By Michelle Singletary
Furloughed federal workers have been promised that they will be paid once the government opens again.
Even so, let me offer some advice to those people with jobs they thought were secure. Do what you can, as soon as you can, to create an emergency fund. Make it a priority.
Yes, you’ve heard this before. Yet here we are again, and workers across the country, including non-federal employees and government contractors whose incomes were also affected by the shutdown, are feeling the financial pain after missing one paycheck or getting just a partial paycheck.
The Washington Post asked people to participate in an online survey about how the shutdown had affected them. Almost two-thirds said it had hurt them daily or threatened their livelihood. Here’s what some workers wrote:
California: “Check to check, like most folks these days. Furlough put me back even deeper.”
Colorado: “Just worked out our budgets though Nov. 15 — half a paycheck this pay period and at this point no paycheck by Nov. 1 — currently over $300 in the hole and seeking delays to monthly payment for car, insurance, credit, student loans, mortgage.”
Virginia: “No work equals no pay. No savings equals bad, really bad.”
Massachusettes: “I am a federal employee supporting a spouse in graduate school with student loans of my own to pay. Even if I get back pay, paying the immediate bills will be a significant challenge. One of the reasons I was attracted to this job was because of its ‘stability.’”
With all due respect, the shutdown should be a wake-up call for all of us. You can’t count on your job always being there, even in positions or careers that have historically been viewed as unemployment-proof.
I say this because often in financial workshops I have conducted, some participants, government workers in particular, would argue they didn’t really need to worry about having several months of expenses saved up. They felt secure in their jobs. Or I would get push-back from people who believed they couldn’t lose their jobs and therefore didn’t need to put away three to six months of living expenses.
By the way, don’t fret about having to dip into your savings. That’s what an emergency fund is for — to address a financial shutdown in your life.
I am fully aware that many people have overwhelming financial demands. I know some are barely making it because they have large families or medical bills or are taking care of others who have fallen on financial hardship. I’m not fussing at you. You are doing the best you can. But if you’re just getting by, that’s all the more reason to cut expenses and put the savings in the bank.
I’m talking to workers who can do better and should do better with what they earn. They have run up a bunch of bills and can’t figure out how to save. Still, I understand.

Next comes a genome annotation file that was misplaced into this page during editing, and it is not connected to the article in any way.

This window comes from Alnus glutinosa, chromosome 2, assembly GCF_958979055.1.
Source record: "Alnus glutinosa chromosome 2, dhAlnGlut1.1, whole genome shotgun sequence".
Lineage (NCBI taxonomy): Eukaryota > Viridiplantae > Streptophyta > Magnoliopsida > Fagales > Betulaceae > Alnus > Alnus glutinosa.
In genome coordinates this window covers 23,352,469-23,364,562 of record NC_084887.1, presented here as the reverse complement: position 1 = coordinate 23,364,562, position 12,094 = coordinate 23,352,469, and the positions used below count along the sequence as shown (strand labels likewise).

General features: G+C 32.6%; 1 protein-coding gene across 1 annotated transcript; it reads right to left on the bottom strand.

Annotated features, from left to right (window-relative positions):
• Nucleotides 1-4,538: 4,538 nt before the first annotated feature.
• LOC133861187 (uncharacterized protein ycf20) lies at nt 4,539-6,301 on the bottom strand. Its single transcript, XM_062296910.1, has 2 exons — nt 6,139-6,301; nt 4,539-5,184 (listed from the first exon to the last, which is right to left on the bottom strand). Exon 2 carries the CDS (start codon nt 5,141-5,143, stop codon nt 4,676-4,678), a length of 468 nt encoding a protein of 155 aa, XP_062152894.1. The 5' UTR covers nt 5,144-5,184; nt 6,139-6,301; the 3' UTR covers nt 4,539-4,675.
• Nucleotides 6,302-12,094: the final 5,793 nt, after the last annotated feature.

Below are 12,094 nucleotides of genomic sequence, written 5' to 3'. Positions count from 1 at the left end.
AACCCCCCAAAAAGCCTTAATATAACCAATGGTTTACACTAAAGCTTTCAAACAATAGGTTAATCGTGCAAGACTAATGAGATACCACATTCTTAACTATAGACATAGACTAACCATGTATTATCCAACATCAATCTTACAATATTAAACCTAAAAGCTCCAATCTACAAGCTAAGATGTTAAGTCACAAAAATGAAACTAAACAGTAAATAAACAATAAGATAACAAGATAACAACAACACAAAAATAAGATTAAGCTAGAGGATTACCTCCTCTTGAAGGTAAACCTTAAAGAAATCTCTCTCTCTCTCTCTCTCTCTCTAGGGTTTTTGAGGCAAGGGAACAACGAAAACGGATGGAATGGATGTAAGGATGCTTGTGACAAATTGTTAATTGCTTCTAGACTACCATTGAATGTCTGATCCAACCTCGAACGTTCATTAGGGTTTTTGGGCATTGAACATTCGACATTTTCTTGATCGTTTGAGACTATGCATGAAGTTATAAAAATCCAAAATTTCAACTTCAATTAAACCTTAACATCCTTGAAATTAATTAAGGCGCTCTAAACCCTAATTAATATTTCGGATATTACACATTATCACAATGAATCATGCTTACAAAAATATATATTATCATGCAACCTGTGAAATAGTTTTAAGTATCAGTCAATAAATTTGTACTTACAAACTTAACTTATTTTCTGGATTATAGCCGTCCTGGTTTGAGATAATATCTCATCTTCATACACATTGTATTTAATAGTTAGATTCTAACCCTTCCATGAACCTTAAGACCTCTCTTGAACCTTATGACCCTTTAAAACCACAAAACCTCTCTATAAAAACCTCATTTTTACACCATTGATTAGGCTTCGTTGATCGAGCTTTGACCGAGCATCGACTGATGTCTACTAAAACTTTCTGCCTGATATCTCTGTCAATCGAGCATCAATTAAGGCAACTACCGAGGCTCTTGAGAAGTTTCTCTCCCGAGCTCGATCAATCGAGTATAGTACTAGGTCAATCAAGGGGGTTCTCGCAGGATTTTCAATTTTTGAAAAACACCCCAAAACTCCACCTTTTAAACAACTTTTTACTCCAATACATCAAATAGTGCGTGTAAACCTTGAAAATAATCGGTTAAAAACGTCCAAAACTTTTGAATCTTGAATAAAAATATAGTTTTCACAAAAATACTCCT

In many parts of the country, including the Washington metropolitan area, you have to contend with the high cost of housing, food, gas and transportation. If you have children, it’s the high cost of day care or private school tuition or the seemingly endless fees for the kids to participate in sports or other extracurricular activities. I’m a parent. I get that.
But it all comes down to choices. You can’t do it all. Not even folks making millions can live paycheck to paycheck. How do you go broke on $200 million? By spending $201 million.
During various shutdowns in sports — National Football League or the National Basketball Association — we heard about players complaining about not having money to keep up with their expenses. In those cases, we shook our heads and sneered about their overspending. But how similar are you to those players?
Your expenses are different and not as large but you still overspent. You spent too much on your college education and now have student loan debt that is burdensome and preventing you from saving. You’ve bought a home that you really can’t afford because the monthly mortgage payment doesn’t give you the leeway to save. For a long time, long before sequester-demanded furlough days and the current shutdown, you’ve blurred the line between your needs and wants, not really distinguishing the two.
Only you truly know your financial situation and if you could have budgeted better to save more. Only you know if life events out of your control make missing one or two paychecks disastrous.
But if you can handle the truth, let the shutdown be your financial reset button when you get back to work.
Michelle Singletary: email@example.com.
Washington Post Writers Group